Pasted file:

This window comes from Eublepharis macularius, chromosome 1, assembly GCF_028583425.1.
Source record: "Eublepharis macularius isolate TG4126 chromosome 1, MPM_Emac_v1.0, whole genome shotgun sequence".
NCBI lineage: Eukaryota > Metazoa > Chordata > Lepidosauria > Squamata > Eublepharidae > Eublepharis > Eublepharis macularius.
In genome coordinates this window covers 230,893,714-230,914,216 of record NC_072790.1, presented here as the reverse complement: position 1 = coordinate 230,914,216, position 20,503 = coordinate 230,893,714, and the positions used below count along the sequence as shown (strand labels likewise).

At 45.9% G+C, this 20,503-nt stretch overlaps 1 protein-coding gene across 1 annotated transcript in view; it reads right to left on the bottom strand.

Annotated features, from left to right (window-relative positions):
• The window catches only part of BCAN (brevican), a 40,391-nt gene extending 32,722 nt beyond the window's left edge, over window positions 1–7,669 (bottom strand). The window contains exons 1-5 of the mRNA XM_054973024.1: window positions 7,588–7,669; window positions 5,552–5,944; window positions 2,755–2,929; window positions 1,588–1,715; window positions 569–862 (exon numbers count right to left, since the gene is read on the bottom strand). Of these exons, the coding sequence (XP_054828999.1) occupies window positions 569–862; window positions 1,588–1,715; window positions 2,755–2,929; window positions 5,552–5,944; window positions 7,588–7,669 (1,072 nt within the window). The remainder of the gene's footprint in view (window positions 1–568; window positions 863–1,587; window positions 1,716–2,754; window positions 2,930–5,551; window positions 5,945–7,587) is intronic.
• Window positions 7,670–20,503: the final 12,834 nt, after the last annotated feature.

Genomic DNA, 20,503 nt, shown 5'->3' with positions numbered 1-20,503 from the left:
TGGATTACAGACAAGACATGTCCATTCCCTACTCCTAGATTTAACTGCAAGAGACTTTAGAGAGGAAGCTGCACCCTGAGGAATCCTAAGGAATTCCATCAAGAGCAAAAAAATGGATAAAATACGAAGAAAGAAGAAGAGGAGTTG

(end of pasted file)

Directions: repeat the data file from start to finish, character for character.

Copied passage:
This window comes from Eublepharis macularius, chromosome 1, assembly GCF_028583425.1.
Source record: "Eublepharis macularius isolate TG4126 chromosome 1, MPM_Emac_v1.0, whole genome shotgun sequence".
NCBI lineage: Eukaryota > Metazoa > Chordata > Lepidosauria > Squamata > Eublepharidae > Eublepharis > Eublepharis macularius.
In genome coordinates this window covers 230,893,714-230,914,216 of record NC_072790.1, presented here as the reverse complement: position 1 = coordinate 230,914,216, position 20,503 = coordinate 230,893,714, and the positions used below count along the sequence as shown (strand labels likewise).

At 45.9% G+C, this 20,503-nt stretch overlaps 1 protein-coding gene across 1 annotated transcript in view; it reads right to left on the bottom strand.

Annotated features, from left to right (window-relative positions):
• The window catches only part of BCAN (brevican), a 40,391-nt gene extending 32,722 nt beyond the window's left edge, over window positions 1–7,669 (bottom strand). The window contains exons 1-5 of the mRNA XM_054973024.1: window positions 7,588–7,669; window positions 5,552–5,944; window positions 2,755–2,929; window positions 1,588–1,715; window positions 569–862 (exon numbers count right to left, since the gene is read on the bottom strand). Of these exons, the coding sequence (XP_054828999.1) occupies window positions 569–862; window positions 1,588–1,715; window positions 2,755–2,929; window positions 5,552–5,944; window positions 7,588–7,669 (1,072 nt within the window). The remainder of the gene's footprint in view (window positions 1–568; window positions 863–1,587; window positions 1,716–2,754; window positions 2,930–5,551; window positions 5,945–7,587) is intronic.
• Window positions 7,670–20,503: the final 12,834 nt, after the last annotated feature.

Genomic DNA, 20,503 nt, shown 5'->3' with positions numbered 1-20,503 from the left:
TGGATTACAGACAAGACATGTCCATTCCCTACTCCTAGATTTAACTGCAAGAGACTTTAGAGAGGAAGCTGCACCCTGAGGAATCCTAAGGAATTCCATCAAGAGCAAAAAAATGGATAAAATACGAAGAAAGAAGAAGAGGAGTTG